Whatever magic Bakithi Kumalo made with Paul Simon on Simon's Graceland seems lost here on Transmigration. Bakithi is a fine bass player and the musicians he has brought together are fine studio musicians too, but this CD lets one's mind wander and not along with the music. Too much like Muzak than fusion jazz, if that's what it was supposed to be.
South African-born Kumalo is a fine bassist, like I said, but for a guy who played on the Zululand Tour you would think that he would try to blend the jazz coming out of South Africa with the jazz coming out of Europe, North America or South America. That doesn't happen here, and you would think with a title like Transmigration it would be what this disk was all about. Once again, I was wrong.
The first track "Twilight Fire" sounds more like that elevator song you got stuck in your head on the way to see your dentist. The bass bounces through fine as Bakithi tickles the cords and thumps around for a bit; the rest is programmed sounds that run through the piano and drum beats. At least on the second track, "Step by Step", he uses a real sax and guitar. The bass is played at some of its higher notes, making you wonder if it is being used at all. Morris Goldberg plays a mean sax, as Kumalo's bass plays opposite. After a little dueling for a few cords, the bass line drops to its normal pitch and Kumalo adds in the guitar riffs later.
The whole CD is like this with Bakithi playing most of the instruments and using programming for other parts. Chris Pati and Bill Smith who plays piano on “Trio”, which I liked, play certain pieces such as drums on “Seems Like Old Times” and “Make Me Smile.” Smith's piano playing comes in as the straight man at first, then playfully jumbles around with the keys for a bit before falling back into the groove. With Damon Duewhite on drums, Bakithi captures the sound of jazz from few decades ago, when Miles, the Duke, the Bird, Thelonious, and all the others were pushing the music to outer reaches.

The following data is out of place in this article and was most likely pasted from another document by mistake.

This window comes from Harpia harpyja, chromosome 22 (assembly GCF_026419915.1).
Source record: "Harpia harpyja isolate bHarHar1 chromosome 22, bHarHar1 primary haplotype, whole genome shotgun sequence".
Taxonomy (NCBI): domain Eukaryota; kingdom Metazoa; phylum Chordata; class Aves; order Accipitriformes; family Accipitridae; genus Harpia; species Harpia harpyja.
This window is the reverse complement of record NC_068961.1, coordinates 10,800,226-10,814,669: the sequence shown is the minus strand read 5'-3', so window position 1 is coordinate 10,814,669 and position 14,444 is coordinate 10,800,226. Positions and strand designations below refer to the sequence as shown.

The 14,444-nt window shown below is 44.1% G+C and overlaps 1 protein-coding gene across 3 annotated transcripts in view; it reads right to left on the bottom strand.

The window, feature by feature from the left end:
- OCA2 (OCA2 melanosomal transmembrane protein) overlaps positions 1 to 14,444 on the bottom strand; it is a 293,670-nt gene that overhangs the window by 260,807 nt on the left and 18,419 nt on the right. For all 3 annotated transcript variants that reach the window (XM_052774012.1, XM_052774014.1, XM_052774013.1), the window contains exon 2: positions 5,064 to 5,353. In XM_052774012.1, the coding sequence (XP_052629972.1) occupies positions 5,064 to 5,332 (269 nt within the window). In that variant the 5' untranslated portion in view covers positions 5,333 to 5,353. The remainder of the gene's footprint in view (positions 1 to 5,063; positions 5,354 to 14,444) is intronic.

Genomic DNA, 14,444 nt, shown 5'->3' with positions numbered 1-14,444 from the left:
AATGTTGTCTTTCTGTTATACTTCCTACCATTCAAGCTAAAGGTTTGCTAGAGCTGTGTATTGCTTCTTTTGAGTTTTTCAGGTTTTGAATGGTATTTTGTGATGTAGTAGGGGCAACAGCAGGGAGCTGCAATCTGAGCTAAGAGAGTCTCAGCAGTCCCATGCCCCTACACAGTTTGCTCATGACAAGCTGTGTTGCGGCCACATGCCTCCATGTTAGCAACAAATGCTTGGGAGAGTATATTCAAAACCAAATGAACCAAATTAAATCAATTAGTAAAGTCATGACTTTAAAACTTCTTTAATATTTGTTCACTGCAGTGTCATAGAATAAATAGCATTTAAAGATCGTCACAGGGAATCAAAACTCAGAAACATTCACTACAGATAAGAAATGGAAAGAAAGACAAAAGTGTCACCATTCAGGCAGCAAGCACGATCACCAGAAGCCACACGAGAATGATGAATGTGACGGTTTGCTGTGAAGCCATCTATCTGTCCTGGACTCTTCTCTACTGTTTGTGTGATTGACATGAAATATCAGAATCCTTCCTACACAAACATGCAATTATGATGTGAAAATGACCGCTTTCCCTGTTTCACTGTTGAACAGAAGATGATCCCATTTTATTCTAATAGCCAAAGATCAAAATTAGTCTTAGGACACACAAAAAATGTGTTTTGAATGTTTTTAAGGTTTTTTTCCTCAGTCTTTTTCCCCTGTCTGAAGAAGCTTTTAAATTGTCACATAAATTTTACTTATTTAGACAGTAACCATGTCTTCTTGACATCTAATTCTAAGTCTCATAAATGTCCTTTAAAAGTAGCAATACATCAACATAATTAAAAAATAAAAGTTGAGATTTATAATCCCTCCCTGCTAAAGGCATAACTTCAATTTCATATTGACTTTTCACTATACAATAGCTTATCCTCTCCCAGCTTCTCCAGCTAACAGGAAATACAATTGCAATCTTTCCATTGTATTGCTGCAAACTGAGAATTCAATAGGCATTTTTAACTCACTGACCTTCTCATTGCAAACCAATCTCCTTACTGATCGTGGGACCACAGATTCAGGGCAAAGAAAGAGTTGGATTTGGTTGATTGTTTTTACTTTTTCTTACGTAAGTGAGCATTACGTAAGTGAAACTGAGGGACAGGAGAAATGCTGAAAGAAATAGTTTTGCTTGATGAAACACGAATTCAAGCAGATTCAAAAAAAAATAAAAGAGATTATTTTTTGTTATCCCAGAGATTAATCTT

"Your Point Being?" is the longest jam on the CD, coming in at ten minutes and thirty seconds. It’s a ripping jam that moves quickly with Pati on keyboards and percussion, Goldberg on sax, and Kumalo thumping his bass once again. Like the space shuttle revving its engines, the jam never really takes off.
On "Africa", the final cut, Kumalo plays all the instruments from bass to wood flute and even the Djembe (I honestly have no idea what that is….sorry, babies, too stoned in music appreciation that day). I have to say "Africa" is the only other track I liked on this disk and has almost nothing to do with fusion, or progressive jazz; it just has some Africa beats and instruments jamming together while Bakithi vocalizes his tribal roots.
Playing all the instruments Kumalo plays is an accomplishment in itself, and for that he is a master musician. Transmigration has well-played music technically, but it has no soul, no spirit that keeps you listening and wanting to hear more. As background music for your lobby or reception desk area, you will get no complaints from your clients, but put it on at a party or for a drive in your car and along the way someone will fall asleep at the wheel.
Written by Fumo Verde